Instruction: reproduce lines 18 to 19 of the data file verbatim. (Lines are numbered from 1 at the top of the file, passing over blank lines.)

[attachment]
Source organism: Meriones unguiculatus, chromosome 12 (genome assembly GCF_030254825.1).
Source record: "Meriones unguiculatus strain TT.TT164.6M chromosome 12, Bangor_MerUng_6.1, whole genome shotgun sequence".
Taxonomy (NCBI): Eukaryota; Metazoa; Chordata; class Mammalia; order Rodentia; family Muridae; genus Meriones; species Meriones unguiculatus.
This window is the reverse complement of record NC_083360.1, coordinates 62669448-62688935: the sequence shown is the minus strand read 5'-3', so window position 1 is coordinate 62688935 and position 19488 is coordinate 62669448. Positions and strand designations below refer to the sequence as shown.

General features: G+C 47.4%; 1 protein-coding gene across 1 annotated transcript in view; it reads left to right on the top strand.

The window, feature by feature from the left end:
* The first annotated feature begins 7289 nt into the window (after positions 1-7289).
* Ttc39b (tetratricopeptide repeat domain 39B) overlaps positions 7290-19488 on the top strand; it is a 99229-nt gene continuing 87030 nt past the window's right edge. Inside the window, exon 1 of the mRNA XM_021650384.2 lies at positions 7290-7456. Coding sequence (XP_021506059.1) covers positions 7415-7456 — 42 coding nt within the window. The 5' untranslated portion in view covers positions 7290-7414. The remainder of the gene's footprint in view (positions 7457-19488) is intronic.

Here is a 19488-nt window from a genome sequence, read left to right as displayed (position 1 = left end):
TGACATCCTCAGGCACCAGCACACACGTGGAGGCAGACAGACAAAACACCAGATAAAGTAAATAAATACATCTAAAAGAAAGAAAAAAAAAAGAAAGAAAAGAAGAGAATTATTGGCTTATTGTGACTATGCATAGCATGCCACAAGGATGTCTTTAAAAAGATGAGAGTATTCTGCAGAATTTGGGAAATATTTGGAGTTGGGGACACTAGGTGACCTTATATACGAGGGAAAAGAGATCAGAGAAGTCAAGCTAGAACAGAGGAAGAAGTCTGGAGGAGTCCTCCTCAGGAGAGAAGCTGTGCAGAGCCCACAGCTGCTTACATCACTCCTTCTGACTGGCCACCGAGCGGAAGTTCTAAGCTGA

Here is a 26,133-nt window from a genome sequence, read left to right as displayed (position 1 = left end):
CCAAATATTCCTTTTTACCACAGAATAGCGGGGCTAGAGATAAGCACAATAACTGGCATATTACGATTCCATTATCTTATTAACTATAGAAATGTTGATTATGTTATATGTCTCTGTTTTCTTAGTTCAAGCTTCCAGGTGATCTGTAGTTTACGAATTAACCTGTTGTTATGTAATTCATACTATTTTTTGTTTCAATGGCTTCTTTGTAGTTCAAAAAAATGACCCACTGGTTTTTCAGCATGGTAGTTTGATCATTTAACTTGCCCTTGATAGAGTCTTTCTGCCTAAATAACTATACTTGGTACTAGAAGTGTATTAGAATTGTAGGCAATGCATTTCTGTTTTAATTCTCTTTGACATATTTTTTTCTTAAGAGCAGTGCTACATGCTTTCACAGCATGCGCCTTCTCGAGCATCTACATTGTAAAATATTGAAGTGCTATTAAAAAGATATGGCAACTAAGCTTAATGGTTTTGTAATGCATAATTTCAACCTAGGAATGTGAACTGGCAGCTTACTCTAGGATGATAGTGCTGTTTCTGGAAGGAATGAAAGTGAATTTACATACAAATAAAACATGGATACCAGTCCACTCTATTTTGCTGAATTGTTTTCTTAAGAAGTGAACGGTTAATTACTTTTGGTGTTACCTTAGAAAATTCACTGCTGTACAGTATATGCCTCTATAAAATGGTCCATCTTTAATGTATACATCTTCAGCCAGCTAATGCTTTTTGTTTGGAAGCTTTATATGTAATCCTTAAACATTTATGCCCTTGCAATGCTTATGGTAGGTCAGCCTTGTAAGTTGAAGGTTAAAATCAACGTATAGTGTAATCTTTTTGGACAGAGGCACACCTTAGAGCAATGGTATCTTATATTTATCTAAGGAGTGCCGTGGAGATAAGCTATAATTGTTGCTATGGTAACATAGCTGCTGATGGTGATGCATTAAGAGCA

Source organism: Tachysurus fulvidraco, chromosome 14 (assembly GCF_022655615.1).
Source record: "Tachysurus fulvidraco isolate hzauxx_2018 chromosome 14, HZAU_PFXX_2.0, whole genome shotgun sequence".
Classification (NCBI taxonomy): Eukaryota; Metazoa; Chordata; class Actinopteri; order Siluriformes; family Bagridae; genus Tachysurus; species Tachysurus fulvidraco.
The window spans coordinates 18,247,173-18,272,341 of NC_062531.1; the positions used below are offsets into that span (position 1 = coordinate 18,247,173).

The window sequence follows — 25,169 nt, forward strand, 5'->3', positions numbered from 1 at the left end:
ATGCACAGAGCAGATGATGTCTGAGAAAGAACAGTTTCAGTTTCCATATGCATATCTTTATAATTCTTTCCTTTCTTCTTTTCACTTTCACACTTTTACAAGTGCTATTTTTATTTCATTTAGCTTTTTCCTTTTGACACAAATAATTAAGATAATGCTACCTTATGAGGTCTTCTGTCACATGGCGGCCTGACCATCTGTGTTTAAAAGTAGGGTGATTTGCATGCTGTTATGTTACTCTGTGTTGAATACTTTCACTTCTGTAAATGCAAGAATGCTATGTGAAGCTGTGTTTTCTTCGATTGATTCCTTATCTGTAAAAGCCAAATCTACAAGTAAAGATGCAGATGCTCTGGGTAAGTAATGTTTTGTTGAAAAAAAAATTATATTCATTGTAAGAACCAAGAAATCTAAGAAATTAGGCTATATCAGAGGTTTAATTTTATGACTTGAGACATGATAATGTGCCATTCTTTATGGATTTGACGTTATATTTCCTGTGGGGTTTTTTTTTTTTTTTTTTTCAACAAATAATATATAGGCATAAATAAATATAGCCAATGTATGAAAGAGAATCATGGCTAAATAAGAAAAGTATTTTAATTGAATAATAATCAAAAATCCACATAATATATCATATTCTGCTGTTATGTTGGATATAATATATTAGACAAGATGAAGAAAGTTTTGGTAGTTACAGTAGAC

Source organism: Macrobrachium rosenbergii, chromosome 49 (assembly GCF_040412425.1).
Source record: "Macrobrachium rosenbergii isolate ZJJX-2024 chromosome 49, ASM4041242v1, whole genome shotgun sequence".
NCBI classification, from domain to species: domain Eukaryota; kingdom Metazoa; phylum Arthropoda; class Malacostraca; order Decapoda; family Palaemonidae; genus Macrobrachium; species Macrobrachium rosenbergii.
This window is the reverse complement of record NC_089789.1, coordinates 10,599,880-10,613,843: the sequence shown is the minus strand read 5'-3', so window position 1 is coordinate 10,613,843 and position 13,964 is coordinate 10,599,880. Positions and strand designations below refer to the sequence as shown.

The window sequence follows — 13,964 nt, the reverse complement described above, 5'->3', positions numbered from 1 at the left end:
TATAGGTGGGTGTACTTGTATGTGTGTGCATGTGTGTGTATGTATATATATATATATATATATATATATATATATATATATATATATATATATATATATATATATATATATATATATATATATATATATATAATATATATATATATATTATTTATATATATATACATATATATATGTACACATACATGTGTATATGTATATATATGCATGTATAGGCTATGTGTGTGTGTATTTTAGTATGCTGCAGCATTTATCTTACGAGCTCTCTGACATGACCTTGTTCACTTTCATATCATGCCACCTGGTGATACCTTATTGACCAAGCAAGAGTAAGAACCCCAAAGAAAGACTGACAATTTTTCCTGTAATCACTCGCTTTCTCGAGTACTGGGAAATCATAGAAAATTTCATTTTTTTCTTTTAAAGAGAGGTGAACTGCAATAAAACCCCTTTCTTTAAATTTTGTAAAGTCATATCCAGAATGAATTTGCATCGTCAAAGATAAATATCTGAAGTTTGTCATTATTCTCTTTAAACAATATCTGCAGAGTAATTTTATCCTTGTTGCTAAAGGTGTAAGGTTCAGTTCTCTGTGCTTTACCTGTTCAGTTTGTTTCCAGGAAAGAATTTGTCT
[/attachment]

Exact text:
ATGCACAGAGCAGATGATGTCTGAGAAAGAACAGTTTCAGTTTCCATATGCATATCTTTATAATTCTTTCCTTTCTTCTTTTCACTTTCACACTTTTACAAGTGCTATTTTTATTTCATTTAGCTTTTTCCTTTTGACACAAATAATTAAGATAATGCTACCTTATGAGGTCTTCTGTCACATGGCGGCCTGACCATCTGTGTTTAAAAGTAGGGTGATTTGCATGCTGTTATGTTACTCTGTGTTGAATACTTTCACTTCTGTAAATGCAAGAATGCTATGTGAAGCTGTGTTTTCTTCGATTGATTCCTTATCTGTAAAAGCCAAATCTACAAGTAAAGATGCAGATGCTCTGGGTAAGTAATGTTTTGTTGAAAAAAAAATTATATTCATTGTAAGAACCAAGAAATCTAAGAAATTAGGCTATATCAGAGGTTTAATTTTATGACTTGAGACATGATAATGTGCCATTCTTTATGGATTTGACGTTATATTTCCTGTGGGGTTTTTTTTTTTTTTTTTTTCAACAAATAATATATAGGCATAAATAAATATAGCCAATGTATGAAAGAGAATCATGGCTAAATAAGAAAAGTATTTTAATTGAATAATAATCAAAAATCCACATAATATATCATATTCTGCTGTTATGTTGGATATAATATATTAGACAAGATGAAGAAAGTTTTGGTAGTTACAGTAGAC

Source organism: Macrobrachium rosenbergii, chromosome 49 (assembly GCF_040412425.1).